VAUSE: And with that in mind, here's an opinion piece which you wrote for the Atlantic. It reads in part, Macron's fall reveals the profound challenges that moderate liberals face in a polarized political climate. As he pursues his reforms, he's also trying to reshape French politics bringing together a coalition of reformers from both sides of the political aisle elected with center-left folks but governing was there mostly center-right cabinet. His successful fairly to hold the center in the face of populist may well shape the fate of liberals across Europe.

So what you're saying is that there are implications here not just only in France but for Europe. It's a lot easier to what to rule by division like the American president that is trying to bring together centrist from both left and right?

HADDAD: Yes. I think it is much more challenging to try to bring in structural reforms in a country that has been paralyzed for decades and to try to do it with a moderate vision and approach. Once again what's interesting is that Macron's election was also a result of this discontent.

This is someone who was completely unknown in French politics only two years before running for president, who created his own party from scratch year before, ran something like 90 percent of parliamentary candidates who had never ran for office, complete political novices, and this is what the French wanted. So you already had this anger that he managed to respond to but without giving in to the populist violence or any extremist or nativist ideology.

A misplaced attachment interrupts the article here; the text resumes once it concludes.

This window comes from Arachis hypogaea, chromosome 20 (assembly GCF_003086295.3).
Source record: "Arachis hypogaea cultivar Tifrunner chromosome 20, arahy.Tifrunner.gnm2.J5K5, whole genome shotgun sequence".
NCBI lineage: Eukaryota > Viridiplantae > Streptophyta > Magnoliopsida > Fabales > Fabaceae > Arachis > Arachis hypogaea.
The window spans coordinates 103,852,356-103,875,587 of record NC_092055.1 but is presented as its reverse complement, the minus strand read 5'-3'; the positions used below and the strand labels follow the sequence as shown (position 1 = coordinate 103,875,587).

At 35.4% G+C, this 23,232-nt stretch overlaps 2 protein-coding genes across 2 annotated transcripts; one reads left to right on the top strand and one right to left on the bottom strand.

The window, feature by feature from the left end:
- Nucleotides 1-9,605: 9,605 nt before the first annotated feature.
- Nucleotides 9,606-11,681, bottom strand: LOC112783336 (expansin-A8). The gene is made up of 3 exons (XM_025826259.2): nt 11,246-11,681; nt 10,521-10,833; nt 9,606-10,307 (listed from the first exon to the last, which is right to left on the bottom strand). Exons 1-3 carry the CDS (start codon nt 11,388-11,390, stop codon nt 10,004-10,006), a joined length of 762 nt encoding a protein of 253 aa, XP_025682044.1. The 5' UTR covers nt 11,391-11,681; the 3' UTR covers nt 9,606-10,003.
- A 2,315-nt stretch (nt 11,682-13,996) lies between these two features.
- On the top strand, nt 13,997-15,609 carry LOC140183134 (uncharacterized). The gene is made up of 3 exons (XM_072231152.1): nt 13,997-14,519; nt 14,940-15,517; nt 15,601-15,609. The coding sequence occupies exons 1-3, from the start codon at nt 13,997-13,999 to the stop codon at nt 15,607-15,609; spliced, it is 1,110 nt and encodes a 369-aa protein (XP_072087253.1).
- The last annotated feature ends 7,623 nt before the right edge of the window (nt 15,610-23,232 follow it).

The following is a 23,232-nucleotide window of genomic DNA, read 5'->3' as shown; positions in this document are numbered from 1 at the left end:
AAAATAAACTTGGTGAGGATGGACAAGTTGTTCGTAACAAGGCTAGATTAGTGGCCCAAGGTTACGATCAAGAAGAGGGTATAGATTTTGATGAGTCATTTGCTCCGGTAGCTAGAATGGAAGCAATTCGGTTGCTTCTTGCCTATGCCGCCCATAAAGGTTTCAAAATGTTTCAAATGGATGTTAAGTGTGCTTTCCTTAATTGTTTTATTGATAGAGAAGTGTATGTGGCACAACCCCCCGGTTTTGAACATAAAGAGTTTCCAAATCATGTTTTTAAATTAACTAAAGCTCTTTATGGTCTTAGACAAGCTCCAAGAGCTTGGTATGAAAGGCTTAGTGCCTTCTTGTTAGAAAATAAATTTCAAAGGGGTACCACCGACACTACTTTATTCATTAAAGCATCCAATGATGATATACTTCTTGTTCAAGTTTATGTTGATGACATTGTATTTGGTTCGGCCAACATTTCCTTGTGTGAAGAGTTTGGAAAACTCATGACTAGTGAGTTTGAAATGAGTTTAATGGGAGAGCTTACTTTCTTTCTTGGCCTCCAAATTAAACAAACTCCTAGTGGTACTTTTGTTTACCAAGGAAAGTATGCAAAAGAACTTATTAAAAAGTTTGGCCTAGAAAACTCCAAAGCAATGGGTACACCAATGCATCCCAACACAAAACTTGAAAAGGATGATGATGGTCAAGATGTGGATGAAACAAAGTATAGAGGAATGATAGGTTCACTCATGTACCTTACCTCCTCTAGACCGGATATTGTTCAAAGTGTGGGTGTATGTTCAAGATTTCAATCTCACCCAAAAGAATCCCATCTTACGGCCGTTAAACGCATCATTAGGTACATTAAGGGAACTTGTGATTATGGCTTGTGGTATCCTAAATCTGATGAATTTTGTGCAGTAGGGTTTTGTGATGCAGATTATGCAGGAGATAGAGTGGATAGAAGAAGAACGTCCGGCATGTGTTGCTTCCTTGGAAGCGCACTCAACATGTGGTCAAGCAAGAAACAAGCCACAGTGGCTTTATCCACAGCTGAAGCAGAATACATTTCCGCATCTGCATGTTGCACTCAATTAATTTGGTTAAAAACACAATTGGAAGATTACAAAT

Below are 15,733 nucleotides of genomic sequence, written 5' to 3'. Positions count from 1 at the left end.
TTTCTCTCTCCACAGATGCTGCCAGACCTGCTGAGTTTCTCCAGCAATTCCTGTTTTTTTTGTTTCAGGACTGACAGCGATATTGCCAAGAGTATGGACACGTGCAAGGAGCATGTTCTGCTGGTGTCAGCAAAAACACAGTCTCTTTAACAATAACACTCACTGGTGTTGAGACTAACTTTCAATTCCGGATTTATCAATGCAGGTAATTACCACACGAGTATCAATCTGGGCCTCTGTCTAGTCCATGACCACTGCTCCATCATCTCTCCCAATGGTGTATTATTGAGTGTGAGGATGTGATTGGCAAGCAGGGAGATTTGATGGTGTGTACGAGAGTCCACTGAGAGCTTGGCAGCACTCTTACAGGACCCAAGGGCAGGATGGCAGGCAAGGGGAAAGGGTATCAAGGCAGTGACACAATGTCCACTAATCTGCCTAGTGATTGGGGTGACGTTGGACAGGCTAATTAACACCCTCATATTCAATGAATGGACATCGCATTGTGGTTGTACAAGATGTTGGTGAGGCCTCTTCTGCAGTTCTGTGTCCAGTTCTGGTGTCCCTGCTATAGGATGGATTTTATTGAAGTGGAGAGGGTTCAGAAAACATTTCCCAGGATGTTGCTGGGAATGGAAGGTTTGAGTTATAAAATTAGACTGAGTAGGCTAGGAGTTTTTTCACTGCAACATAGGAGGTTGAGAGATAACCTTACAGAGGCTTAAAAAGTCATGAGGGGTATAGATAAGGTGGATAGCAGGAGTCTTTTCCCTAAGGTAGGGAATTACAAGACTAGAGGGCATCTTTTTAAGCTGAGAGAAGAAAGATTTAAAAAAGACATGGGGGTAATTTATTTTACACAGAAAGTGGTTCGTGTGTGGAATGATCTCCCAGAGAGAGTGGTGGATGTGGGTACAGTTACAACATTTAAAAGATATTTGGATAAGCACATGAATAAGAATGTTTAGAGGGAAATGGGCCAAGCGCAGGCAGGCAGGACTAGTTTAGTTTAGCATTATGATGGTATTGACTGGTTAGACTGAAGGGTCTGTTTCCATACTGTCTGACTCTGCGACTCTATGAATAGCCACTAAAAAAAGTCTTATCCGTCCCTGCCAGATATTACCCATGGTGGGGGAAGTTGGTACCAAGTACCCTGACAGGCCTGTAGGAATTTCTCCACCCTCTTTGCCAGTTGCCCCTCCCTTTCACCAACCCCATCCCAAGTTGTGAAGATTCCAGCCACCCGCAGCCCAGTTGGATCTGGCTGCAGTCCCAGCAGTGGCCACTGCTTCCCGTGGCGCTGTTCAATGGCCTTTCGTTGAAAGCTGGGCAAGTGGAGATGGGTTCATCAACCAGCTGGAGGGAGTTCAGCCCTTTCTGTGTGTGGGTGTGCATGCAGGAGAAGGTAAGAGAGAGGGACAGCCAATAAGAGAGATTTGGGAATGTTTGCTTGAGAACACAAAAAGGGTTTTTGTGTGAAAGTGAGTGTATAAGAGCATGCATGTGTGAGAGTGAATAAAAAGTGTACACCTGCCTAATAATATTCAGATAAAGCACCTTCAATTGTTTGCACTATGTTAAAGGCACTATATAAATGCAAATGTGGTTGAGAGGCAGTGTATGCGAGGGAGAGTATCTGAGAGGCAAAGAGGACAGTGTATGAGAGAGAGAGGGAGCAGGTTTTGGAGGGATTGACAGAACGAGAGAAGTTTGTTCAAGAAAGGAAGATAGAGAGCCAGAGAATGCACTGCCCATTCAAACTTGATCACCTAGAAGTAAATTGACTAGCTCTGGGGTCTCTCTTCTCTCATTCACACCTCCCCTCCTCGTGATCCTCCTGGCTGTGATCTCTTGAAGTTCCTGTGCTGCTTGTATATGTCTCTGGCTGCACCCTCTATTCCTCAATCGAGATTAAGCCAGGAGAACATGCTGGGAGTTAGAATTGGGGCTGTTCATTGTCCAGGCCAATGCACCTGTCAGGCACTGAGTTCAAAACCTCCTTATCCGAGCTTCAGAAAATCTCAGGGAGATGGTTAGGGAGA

But you know, once again, the impatience is very high and we see the tide of populism you know in Europe all over the place from the far left and the far right and this is a very challenging time and I personally hope that he doesn't give in and continue to push a reform- oriented agenda.

VAUSE: Yes. It is that middle road which is always being so very, very difficult or even sort of more difficult now than it seems to be for a very long time. Ben, thank you for coming in. Good to see you.

HADDAD: Absolutely. Thank you.

VAUSE: The trade war between the United States and China is on hold at least for now and Wall Street is feeling it. U.S. investors said the Dow up more than one percent, the other two industries in the United States were up as well. U.S. President Donald Trump and his Chinese counterpart Xi Jinping met at the G20 Summit and agreed to hold off on new tariffs for 90 days and that 90-day window started December 1st. Oil prices also up on the trade truce as well as OPEC apparently looking to cut output. In Los Angeles now, Global Business Executive Ryan Patel. Good to see you, Ryan.